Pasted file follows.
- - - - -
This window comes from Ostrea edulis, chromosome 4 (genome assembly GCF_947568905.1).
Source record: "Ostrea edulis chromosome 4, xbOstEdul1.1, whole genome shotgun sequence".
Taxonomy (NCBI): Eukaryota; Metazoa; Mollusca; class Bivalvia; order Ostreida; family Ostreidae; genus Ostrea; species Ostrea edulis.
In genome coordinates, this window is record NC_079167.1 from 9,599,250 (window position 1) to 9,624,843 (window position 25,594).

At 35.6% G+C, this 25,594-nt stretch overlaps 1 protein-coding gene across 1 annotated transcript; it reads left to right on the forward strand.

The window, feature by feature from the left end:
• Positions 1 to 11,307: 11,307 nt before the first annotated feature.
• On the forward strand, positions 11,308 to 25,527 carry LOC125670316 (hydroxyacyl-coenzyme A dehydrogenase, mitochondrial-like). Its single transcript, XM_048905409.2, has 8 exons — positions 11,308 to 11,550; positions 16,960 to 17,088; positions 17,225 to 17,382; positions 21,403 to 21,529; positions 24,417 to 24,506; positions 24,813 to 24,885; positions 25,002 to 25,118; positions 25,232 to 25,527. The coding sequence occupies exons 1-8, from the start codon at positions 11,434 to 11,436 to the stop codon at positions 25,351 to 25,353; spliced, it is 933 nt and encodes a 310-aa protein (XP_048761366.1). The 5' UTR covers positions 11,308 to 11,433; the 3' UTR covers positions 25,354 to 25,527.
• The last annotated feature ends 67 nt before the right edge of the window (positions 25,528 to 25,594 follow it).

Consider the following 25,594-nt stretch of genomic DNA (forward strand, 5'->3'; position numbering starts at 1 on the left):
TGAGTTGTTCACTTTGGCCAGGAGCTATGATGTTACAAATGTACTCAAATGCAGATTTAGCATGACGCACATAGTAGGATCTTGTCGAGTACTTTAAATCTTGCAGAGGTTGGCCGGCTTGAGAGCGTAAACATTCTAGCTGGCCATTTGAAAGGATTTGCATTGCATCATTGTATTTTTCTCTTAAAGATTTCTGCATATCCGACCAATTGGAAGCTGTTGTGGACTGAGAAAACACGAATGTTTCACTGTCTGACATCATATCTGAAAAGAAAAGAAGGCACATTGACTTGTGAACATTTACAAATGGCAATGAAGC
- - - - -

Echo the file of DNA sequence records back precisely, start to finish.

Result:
This window comes from Ostrea edulis, chromosome 4 (genome assembly GCF_947568905.1).
Source record: "Ostrea edulis chromosome 4, xbOstEdul1.1, whole genome shotgun sequence".
Taxonomy (NCBI): Eukaryota; Metazoa; Mollusca; class Bivalvia; order Ostreida; family Ostreidae; genus Ostrea; species Ostrea edulis.
In genome coordinates, this window is record NC_079167.1 from 9,599,250 (window position 1) to 9,624,843 (window position 25,594).

At 35.6% G+C, this 25,594-nt stretch overlaps 1 protein-coding gene across 1 annotated transcript; it reads left to right on the forward strand.

The window, feature by feature from the left end:
• Positions 1 to 11,307: 11,307 nt before the first annotated feature.
• On the forward strand, positions 11,308 to 25,527 carry LOC125670316 (hydroxyacyl-coenzyme A dehydrogenase, mitochondrial-like). Its single transcript, XM_048905409.2, has 8 exons — positions 11,308 to 11,550; positions 16,960 to 17,088; positions 17,225 to 17,382; positions 21,403 to 21,529; positions 24,417 to 24,506; positions 24,813 to 24,885; positions 25,002 to 25,118; positions 25,232 to 25,527. The coding sequence occupies exons 1-8, from the start codon at positions 11,434 to 11,436 to the stop codon at positions 25,351 to 25,353; spliced, it is 933 nt and encodes a 310-aa protein (XP_048761366.1). The 5' UTR covers positions 11,308 to 11,433; the 3' UTR covers positions 25,354 to 25,527.
• The last annotated feature ends 67 nt before the right edge of the window (positions 25,528 to 25,594 follow it).

Consider the following 25,594-nt stretch of genomic DNA (forward strand, 5'->3'; position numbering starts at 1 on the left):
TGAGTTGTTCACTTTGGCCAGGAGCTATGATGTTACAAATGTACTCAAATGCAGATTTAGCATGACGCACATAGTAGGATCTTGTCGAGTACTTTAAATCTTGCAGAGGTTGGCCGGCTTGAGAGCGTAAACATTCTAGCTGGCCATTTGAAAGGATTTGCATTGCATCATTGTATTTTTCTCTTAAAGATTTCTGCATATCCGACCAATTGGAAGCTGTTGTGGACTGAGAAAACACGAATGTTTCACTGTCTGACATCATATCTGAAAAGAAAAGAAGGCACATTGACTTGTGAACATTTACAAATGGCAATGAAGC